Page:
Many people may have spent this Memorial Day weekend enjoying the warm weather along Chicago’s lakeshore. Still others may have driven outside the city to vacation with family and friends. Memorial Day is known for heavy traffic volume around the country, and according to a new study by the National Coalition for Safer Roads, drivers’ behavior over this one weekend may lead to more car accidents.
Specifically, the study found that drivers ran red lights during Memorial Day weekend at a rate that far exceeded that on a typical weekend. Using figures gathered from 18 states, researchers tabulated over 2.3 million red light violations over the holiday weekend in 2011. If the data were extrapolated over the entire country, however, more than one car would run a red light every second of the holiday weekend.
The data do not provide an explanation for the marked spike in dangerous driving behavior, but the coalition’s president suggested people may be anxious to begin their holiday weekend and therefore take risks at intersections. Friday was the leading day for running a red light, which supports the argument that drivers may be rushing to start their weekend as soon as possible.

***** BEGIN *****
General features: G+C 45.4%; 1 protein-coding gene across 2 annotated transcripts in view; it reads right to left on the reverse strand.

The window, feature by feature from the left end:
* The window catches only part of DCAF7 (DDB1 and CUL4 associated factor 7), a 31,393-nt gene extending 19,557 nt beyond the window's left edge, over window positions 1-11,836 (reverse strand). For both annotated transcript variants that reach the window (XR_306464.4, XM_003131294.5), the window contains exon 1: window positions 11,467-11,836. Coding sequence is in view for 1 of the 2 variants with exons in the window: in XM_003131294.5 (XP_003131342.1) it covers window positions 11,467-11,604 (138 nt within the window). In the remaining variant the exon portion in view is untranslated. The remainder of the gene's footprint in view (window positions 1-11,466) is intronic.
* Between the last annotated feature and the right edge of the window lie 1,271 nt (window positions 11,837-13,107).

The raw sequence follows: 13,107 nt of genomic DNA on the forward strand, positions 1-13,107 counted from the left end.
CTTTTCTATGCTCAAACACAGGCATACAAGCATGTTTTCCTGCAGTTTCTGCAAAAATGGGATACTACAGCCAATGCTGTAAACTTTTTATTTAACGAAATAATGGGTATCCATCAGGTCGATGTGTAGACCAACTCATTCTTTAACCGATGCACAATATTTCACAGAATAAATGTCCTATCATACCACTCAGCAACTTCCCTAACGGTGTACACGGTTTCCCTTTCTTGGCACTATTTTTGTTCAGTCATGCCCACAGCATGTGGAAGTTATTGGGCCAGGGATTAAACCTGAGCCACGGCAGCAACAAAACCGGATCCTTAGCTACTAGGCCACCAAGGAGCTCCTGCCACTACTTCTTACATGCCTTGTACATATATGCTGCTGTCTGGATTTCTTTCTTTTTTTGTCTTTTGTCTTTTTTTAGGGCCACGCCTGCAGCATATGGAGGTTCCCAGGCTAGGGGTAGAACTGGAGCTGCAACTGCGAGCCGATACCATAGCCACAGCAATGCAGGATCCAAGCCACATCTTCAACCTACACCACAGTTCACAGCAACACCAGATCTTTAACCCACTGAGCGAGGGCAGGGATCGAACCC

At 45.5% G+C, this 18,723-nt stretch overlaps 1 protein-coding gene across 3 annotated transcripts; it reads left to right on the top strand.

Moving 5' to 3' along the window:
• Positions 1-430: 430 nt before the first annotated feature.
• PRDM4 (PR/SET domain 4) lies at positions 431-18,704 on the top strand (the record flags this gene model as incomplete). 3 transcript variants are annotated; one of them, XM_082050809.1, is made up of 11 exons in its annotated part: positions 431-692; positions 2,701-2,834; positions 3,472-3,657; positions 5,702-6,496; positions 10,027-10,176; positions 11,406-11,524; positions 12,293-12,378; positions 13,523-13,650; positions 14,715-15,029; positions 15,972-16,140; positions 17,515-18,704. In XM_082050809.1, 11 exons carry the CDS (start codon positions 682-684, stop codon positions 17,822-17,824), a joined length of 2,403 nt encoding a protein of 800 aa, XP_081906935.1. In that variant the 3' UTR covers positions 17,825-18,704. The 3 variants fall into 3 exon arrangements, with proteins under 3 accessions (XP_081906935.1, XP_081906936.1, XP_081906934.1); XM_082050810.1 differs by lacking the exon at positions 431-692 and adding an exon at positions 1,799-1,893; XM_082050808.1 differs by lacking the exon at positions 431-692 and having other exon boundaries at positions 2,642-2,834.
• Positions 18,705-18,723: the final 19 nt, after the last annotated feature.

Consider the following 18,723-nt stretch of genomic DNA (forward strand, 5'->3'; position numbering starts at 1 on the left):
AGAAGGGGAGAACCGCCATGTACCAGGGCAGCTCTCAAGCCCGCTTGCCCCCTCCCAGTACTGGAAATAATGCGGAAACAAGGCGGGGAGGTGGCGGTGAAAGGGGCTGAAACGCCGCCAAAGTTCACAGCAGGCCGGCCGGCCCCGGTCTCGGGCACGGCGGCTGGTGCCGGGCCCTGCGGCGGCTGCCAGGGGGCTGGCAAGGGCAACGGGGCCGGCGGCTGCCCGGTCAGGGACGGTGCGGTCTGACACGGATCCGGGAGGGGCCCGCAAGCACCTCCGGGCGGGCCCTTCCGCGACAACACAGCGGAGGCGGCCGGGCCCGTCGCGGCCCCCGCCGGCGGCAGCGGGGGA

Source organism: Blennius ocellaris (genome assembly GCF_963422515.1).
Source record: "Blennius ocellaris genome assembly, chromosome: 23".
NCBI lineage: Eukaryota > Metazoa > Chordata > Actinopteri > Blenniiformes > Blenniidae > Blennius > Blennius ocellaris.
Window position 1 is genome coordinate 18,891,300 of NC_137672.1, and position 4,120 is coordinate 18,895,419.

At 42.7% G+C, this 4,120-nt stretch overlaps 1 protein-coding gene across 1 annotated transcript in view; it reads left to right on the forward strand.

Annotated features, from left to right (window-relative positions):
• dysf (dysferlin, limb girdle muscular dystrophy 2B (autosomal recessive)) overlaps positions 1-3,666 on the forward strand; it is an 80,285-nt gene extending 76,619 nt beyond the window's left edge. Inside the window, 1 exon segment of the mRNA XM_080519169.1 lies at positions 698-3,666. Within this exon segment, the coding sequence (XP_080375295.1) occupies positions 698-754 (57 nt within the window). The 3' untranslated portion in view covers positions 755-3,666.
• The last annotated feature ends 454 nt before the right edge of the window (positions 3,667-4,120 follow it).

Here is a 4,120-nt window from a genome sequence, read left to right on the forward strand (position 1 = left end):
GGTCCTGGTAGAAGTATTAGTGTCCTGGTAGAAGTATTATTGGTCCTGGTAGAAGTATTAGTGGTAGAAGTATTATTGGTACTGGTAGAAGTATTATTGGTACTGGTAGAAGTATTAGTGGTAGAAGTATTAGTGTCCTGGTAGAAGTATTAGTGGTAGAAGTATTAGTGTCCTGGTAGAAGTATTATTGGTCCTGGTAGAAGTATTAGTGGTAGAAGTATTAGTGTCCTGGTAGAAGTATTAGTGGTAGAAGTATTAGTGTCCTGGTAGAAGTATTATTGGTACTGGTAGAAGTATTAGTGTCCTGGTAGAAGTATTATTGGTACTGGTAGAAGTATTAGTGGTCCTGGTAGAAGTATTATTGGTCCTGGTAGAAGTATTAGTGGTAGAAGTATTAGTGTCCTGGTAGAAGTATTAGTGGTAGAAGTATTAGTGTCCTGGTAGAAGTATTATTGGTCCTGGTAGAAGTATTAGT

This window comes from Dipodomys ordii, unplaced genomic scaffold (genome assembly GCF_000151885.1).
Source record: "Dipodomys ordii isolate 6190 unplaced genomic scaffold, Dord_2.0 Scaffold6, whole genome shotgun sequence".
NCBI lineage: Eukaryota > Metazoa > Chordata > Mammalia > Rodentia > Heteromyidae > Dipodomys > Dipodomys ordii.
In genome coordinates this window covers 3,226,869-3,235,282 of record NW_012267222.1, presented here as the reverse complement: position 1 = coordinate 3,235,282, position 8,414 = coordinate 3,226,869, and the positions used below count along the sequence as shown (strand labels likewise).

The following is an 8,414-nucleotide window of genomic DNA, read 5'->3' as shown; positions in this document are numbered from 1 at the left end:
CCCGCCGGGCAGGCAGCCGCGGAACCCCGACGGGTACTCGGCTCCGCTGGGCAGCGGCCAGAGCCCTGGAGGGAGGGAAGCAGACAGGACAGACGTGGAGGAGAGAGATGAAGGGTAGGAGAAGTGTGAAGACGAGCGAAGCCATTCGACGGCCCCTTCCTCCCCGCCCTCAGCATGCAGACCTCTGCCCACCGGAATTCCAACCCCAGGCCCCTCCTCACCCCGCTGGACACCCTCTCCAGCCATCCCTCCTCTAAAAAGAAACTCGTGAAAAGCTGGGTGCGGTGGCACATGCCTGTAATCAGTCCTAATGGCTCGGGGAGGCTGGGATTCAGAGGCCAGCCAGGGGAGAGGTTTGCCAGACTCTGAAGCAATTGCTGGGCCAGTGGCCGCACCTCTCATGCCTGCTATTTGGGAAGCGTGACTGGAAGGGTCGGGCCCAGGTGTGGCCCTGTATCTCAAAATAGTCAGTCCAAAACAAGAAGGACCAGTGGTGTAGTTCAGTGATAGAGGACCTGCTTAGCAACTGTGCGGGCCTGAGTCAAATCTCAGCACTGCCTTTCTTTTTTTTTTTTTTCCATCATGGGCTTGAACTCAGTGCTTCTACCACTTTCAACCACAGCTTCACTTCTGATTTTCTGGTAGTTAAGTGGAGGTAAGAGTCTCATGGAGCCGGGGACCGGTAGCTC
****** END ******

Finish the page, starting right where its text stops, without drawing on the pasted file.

Drivers who run a red light ignore a substantial risk that their actions could cause severe injuries and death to other motorists. Victims may be able to hold them liable through a negligence or wrongful death suit. According to car crash data from 2009, approximately 130,000 people sustained injuries and nearly 700 people were killed because another driver decided to take the risk of driving through a red light.
Source: USA Today, “Memorial Day a peak time for running red lights, study says,” Charisse Jones, May 23, 2012.